On the last day of SXSW I woke up and headed to the registrants lounge where Monster put on a breakfast for us. They had eggs, sausage, bacon, biscuits and gravy – the whole nine yards. It was a delicious way to begin my last day. But unfortunately, it got cold as hell. Or as Lil Yachty or G-Eazy described, “It got cold like Minnesota.” Being the silly non-Austin member that I am, I didn’t pack a change of warm clothes. So I had to bust a trip to Target to grab some pants and a jacket. Then once I was warm, I went to a legal session hosted by Stan Soocher. It was called “Suing the Beatles: and Others: Perils and Precedents of Celebrity Lawsuits.” Stan Socer is an author and associate professor of Music & Entertainment Industry Studies at the University of Colorado, Denver. Throughout his presentation, I took copious notes. I learned so much about the history of the Beatles that I didn’t know. He covered a large amount of legal activities that went on that were both helpful and detrimental to the Beatles. I learned about trademarking, merchandising,, music royalty and branding. It was such an informative session and it really opened up my eyes to the various aspects of the music industry that I tend not to think about very often.

My stomach began to grumble, and I immediately had the need for pizza. Where else was I to go for pizza in Austin, Texas, but Home Slice. The service was impeccable, the pizza delicious and the atmosphere relaxing. Of course once my stomach was full, I took some pizza and went to Calliope Musicals again at Doc’s on Congress. It was a different experience to see them the second time because I wasn’t as caught up in the magic of their performance. Rather, I got to watch others experience their performance for the first time and that made my second experience even more enjoyable. It was so cool to watch others fall in love with the band just as I had.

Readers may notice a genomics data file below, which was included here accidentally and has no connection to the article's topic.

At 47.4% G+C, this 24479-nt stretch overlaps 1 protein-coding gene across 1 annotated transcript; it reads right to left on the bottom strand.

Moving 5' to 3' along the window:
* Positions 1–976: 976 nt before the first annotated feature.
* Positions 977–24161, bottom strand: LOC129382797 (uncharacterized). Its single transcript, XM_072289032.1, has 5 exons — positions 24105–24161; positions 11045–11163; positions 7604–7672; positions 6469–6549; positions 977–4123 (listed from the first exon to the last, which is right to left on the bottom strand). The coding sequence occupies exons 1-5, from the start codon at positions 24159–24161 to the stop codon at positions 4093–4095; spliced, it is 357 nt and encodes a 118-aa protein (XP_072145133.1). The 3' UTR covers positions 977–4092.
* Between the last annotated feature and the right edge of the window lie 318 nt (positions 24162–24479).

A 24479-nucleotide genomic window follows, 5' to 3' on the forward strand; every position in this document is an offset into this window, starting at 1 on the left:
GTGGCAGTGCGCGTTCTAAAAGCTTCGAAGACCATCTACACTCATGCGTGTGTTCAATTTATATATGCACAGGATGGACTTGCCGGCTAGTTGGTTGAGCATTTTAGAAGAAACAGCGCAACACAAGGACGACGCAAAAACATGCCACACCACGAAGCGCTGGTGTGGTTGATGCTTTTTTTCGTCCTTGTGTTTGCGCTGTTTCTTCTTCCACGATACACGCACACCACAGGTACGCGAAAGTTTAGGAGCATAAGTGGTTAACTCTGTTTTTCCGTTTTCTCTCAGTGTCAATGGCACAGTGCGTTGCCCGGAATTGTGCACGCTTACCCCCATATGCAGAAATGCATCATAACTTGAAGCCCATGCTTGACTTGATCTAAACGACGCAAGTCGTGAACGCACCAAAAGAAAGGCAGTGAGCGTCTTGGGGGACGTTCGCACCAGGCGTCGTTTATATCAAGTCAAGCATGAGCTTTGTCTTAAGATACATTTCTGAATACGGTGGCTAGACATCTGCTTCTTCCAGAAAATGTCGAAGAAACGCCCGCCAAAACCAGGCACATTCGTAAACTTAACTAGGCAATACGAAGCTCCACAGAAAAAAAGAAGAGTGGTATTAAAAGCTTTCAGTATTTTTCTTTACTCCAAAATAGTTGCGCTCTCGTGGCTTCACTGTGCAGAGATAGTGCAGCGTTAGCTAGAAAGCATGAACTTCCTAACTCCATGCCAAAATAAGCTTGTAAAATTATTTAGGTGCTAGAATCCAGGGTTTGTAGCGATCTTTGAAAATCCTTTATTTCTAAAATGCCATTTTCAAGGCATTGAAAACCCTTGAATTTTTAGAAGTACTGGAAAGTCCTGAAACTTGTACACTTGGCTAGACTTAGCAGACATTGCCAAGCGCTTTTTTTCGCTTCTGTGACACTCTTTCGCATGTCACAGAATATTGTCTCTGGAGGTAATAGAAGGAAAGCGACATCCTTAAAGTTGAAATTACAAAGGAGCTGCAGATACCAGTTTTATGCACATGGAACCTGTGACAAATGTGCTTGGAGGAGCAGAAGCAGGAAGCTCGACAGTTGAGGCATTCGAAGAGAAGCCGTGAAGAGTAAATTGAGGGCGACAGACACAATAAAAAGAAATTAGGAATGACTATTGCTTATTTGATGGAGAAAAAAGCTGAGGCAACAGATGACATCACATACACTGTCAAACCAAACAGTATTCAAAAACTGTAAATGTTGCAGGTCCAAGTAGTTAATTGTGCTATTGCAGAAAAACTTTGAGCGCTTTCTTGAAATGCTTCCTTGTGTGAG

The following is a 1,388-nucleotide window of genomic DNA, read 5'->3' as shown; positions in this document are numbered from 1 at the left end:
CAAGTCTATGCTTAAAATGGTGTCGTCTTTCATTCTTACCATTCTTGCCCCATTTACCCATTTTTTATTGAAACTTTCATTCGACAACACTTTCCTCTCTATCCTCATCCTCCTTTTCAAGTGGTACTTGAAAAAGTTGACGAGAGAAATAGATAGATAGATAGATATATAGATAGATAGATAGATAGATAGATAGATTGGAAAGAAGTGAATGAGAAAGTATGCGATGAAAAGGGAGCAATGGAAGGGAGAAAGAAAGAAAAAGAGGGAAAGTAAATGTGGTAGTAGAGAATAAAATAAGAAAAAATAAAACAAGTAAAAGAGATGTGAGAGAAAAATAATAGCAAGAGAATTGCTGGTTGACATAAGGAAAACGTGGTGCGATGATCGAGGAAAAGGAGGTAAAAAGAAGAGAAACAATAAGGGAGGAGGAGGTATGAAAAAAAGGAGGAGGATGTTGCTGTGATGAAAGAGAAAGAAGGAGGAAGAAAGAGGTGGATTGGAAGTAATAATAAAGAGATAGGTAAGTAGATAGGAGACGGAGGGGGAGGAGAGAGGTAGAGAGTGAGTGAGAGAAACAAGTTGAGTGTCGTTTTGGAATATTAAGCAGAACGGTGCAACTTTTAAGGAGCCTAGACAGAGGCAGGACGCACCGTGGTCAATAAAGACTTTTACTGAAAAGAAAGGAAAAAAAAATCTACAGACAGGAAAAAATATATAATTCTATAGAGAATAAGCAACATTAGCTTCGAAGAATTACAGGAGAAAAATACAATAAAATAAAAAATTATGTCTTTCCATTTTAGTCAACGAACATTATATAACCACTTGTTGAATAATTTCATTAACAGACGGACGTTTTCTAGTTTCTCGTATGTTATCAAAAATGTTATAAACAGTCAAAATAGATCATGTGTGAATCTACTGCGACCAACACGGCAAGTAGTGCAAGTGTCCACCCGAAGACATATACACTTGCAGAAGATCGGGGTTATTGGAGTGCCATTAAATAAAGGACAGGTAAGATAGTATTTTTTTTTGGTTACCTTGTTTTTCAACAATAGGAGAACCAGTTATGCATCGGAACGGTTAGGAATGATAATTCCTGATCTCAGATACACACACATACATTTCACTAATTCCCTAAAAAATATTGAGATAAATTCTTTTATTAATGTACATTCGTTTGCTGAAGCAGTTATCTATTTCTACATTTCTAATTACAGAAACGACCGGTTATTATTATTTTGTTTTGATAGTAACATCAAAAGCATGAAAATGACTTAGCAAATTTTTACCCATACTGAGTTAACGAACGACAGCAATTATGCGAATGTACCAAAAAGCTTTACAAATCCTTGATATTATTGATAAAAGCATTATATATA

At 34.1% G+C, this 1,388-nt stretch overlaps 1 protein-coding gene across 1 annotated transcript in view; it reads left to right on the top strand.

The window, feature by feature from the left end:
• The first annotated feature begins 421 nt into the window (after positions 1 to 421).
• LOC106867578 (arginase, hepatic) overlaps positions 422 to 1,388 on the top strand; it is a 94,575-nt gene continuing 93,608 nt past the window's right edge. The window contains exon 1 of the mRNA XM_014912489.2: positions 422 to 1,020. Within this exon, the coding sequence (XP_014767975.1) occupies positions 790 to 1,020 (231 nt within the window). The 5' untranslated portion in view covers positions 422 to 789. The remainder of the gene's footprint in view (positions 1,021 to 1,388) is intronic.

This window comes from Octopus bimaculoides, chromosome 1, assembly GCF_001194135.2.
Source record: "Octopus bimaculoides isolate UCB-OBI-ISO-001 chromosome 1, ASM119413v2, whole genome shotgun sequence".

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Bob Moses

I said bye to the band and caught the wonderful Brooklyn duo Gilligan Moss. All they wanted to do was play music and dance, and that’s exactly what they did. Then I made the trek over to the Hype Hotel where I planned to spend a lot of the rest of my night. Everything Everything was absolutely insane. They played two of my favorite tracks, “Kemosabe” and “Distant Past.” I loved their efficiency. They got on stage, rocked the house, thanked the audience, and dashed off to rock somewhere else. Bob Moses came on stage and also killed it. They played “Too Much Is Never Enough” in addition to some of their other tracks off of Days Gone By.

After my time well spent at Hype Hotel, I jogged on over to the Barracuda Backyard where I checked out Kill J on recommendation from a friend I met during SXSW. She and her instrumentalist put on such a brave show. The lights were dim, with dark purple fading in and out throughout. My favorite song she performed was “Bullet,” which I think was better live than the recorded version. That tends to happen with talented musicians.

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Kill J